Forty-three health staff at 24 shelters were interviewed. Nurses comprised the majority of shelter health volunteers and were present in 93% of shelters; however, there were no public health providers present as staff in any shelter. Less than one-third of shelter health staff had public health training, and only 55% had received public health information specific to managing the health needs of evacuees. Only 37% of the shelters had a systematic method for screening the healthcare needs of evacuees upon arrival. Although specific clinical scenarios involving case clusters were referred appropriately, 60% of the time, 75% of all clinical scenarios with epidemic potential did not elicit proper notification of public health authorities by shelter health staff. In contrast, clinical scenarios requiring medical attention were correctly referred >90% of the time. Greater access and support from health and public health experts was endorsed by 93% of respondents.
Public health training for sheltering operations must be enhanced and should be a required component of pre-deployment instruction. Development of a standardized shelter intake health screening instrument may facilitate assessment of needs and appropriate resource allocation. Shelter health staff did not recognize or report the majority of cases with epidemic potential to public health authorities. Direct technical support to shelter health staff for public health concerns could bridge existing gaps and assist surveillance efforts.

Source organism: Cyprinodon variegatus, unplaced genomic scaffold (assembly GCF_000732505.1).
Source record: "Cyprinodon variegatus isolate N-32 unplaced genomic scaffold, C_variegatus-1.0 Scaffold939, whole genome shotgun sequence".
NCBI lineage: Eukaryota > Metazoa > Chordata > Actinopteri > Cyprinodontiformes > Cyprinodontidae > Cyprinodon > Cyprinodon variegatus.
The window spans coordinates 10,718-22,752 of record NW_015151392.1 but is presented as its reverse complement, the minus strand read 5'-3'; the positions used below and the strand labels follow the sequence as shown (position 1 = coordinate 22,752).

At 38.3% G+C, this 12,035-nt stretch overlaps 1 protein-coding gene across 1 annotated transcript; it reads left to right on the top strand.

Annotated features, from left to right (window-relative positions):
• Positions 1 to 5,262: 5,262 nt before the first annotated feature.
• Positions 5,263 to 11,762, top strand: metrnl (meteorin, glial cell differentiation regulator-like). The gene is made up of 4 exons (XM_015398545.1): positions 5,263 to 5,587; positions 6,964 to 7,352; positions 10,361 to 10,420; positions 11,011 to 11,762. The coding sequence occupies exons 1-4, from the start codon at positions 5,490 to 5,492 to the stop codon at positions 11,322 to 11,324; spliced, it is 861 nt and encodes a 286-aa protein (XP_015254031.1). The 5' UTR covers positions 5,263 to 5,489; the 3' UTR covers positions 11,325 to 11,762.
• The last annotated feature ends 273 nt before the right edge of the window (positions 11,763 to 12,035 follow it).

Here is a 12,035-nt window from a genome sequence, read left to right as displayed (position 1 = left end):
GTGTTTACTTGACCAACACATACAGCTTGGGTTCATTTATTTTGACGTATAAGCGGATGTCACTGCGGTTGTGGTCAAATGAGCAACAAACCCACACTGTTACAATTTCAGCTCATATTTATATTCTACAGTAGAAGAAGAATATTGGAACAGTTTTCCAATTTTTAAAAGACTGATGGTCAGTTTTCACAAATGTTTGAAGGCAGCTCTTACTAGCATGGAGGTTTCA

Three momentous events of the 1960's—the war in Vietnam, the steady worsening of the Sino-Soviet dispute, and the Chinese acquisition of nuclear weapons—portend a shift in the political center of gravity from Europe to Asia in the last third of this century. The Soviet invasion of Czechoslovakia only temporarily ruffled Europe's political terrain, and, while it damaged Moscow's international prestige, it never threatened to'escalate into superpower confrontation on the continent. The United States and its North Adantic Treaty Organization (NATO) allies, in fact, went out of their way to avoid provoking the Soviet Union; the ritualistic tone of their denunciations of the invasion indicated that, as after Hungary in 1956, the West was resigned to Moscow's freedom of action in its Eastern European “sphere of influence”. Emboldened by the Western response, the Soviet Union reiterated with increased vigor its proposal for a European security conference to freeze the status quo in Europe.